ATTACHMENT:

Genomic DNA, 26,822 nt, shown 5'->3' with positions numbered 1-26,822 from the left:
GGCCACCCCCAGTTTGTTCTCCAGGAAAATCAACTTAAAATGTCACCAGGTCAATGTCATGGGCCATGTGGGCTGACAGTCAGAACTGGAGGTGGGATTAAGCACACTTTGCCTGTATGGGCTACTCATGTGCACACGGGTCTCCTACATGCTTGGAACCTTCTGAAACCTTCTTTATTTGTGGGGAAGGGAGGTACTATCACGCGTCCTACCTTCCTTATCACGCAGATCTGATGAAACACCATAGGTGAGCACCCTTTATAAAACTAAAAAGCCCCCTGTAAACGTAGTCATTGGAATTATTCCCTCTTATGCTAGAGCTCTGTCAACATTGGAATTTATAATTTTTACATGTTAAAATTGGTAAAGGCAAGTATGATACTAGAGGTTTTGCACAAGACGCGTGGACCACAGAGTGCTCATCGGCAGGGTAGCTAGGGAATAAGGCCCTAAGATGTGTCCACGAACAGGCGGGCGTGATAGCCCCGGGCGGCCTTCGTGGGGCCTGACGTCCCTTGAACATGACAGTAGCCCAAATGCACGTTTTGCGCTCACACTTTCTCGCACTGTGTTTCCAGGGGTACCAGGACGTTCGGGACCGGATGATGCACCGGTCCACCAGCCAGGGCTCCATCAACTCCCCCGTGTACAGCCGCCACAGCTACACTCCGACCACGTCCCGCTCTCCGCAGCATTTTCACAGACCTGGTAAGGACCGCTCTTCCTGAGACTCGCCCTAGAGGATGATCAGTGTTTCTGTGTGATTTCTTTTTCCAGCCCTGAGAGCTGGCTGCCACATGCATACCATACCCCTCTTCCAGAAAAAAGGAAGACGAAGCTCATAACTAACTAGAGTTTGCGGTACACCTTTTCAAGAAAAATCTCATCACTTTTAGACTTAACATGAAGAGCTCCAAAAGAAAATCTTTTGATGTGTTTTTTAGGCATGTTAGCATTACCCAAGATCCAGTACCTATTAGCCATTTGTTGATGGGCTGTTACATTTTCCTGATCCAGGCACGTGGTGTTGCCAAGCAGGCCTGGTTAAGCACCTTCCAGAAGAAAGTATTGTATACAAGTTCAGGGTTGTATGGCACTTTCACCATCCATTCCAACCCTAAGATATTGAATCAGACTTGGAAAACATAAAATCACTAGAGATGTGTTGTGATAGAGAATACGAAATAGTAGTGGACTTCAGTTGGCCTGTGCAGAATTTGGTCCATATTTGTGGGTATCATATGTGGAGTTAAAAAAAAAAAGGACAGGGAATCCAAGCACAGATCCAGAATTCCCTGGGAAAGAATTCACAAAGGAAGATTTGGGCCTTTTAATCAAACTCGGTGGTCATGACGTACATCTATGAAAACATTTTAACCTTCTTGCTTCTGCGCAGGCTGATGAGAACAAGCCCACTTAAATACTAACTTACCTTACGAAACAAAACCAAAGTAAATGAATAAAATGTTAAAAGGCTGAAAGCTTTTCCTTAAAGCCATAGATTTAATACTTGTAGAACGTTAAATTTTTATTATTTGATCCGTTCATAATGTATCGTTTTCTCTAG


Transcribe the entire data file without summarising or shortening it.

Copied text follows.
Genomic DNA, 26,822 nt, shown 5'->3' with positions numbered 1-26,822 from the left:
GGCCACCCCCAGTTTGTTCTCCAGGAAAATCAACTTAAAATGTCACCAGGTCAATGTCATGGGCCATGTGGGCTGACAGTCAGAACTGGAGGTGGGATTAAGCACACTTTGCCTGTATGGGCTACTCATGTGCACACGGGTCTCCTACATGCTTGGAACCTTCTGAAACCTTCTTTATTTGTGGGGAAGGGAGGTACTATCACGCGTCCTACCTTCCTTATCACGCAGATCTGATGAAACACCATAGGTGAGCACCCTTTATAAAACTAAAAAGCCCCCTGTAAACGTAGTCATTGGAATTATTCCCTCTTATGCTAGAGCTCTGTCAACATTGGAATTTATAATTTTTACATGTTAAAATTGGTAAAGGCAAGTATGATACTAGAGGTTTTGCACAAGACGCGTGGACCACAGAGTGCTCATCGGCAGGGTAGCTAGGGAATAAGGCCCTAAGATGTGTCCACGAACAGGCGGGCGTGATAGCCCCGGGCGGCCTTCGTGGGGCCTGACGTCCCTTGAACATGACAGTAGCCCAAATGCACGTTTTGCGCTCACACTTTCTCGCACTGTGTTTCCAGGGGTACCAGGACGTTCGGGACCGGATGATGCACCGGTCCACCAGCCAGGGCTCCATCAACTCCCCCGTGTACAGCCGCCACAGCTACACTCCGACCACGTCCCGCTCTCCGCAGCATTTTCACAGACCTGGTAAGGACCGCTCTTCCTGAGACTCGCCCTAGAGGATGATCAGTGTTTCTGTGTGATTTCTTTTTCCAGCCCTGAGAGCTGGCTGCCACATGCATACCATACCCCTCTTCCAGAAAAAAGGAAGACGAAGCTCATAACTAACTAGAGTTTGCGGTACACCTTTTCAAGAAAAATCTCATCACTTTTAGACTTAACATGAAGAGCTCCAAAAGAAAATCTTTTGATGTGTTTTTTAGGCATGTTAGCATTACCCAAGATCCAGTACCTATTAGCCATTTGTTGATGGGCTGTTACATTTTCCTGATCCAGGCACGTGGTGTTGCCAAGCAGGCCTGGTTAAGCACCTTCCAGAAGAAAGTATTGTATACAAGTTCAGGGTTGTATGGCACTTTCACCATCCATTCCAACCCTAAGATATTGAATCAGACTTGGAAAACATAAAATCACTAGAGATGTGTTGTGATAGAGAATACGAAATAGTAGTGGACTTCAGTTGGCCTGTGCAGAATTTGGTCCATATTTGTGGGTATCATATGTGGAGTTAAAAAAAAAAAGGACAGGGAATCCAAGCACAGATCCAGAATTCCCTGGGAAAGAATTCACAAAGGAAGATTTGGGCCTTTTAATCAAACTCGGTGGTCATGACGTACATCTATGAAAACATTTTAACCTTCTTGCTTCTGCGCAGGCTGATGAGAACAAGCCCACTTAAATACTAACTTACCTTACGAAACAAAACCAAAGTAAATGAATAAAATGTTAAAAGGCTGAAAGCTTTTCCTTAAAGCCATAGATTTAATACTTGTAGAACGTTAAATTTTTATTATTTGATCCGTTCATAATGTATCGTTTTCTCTAG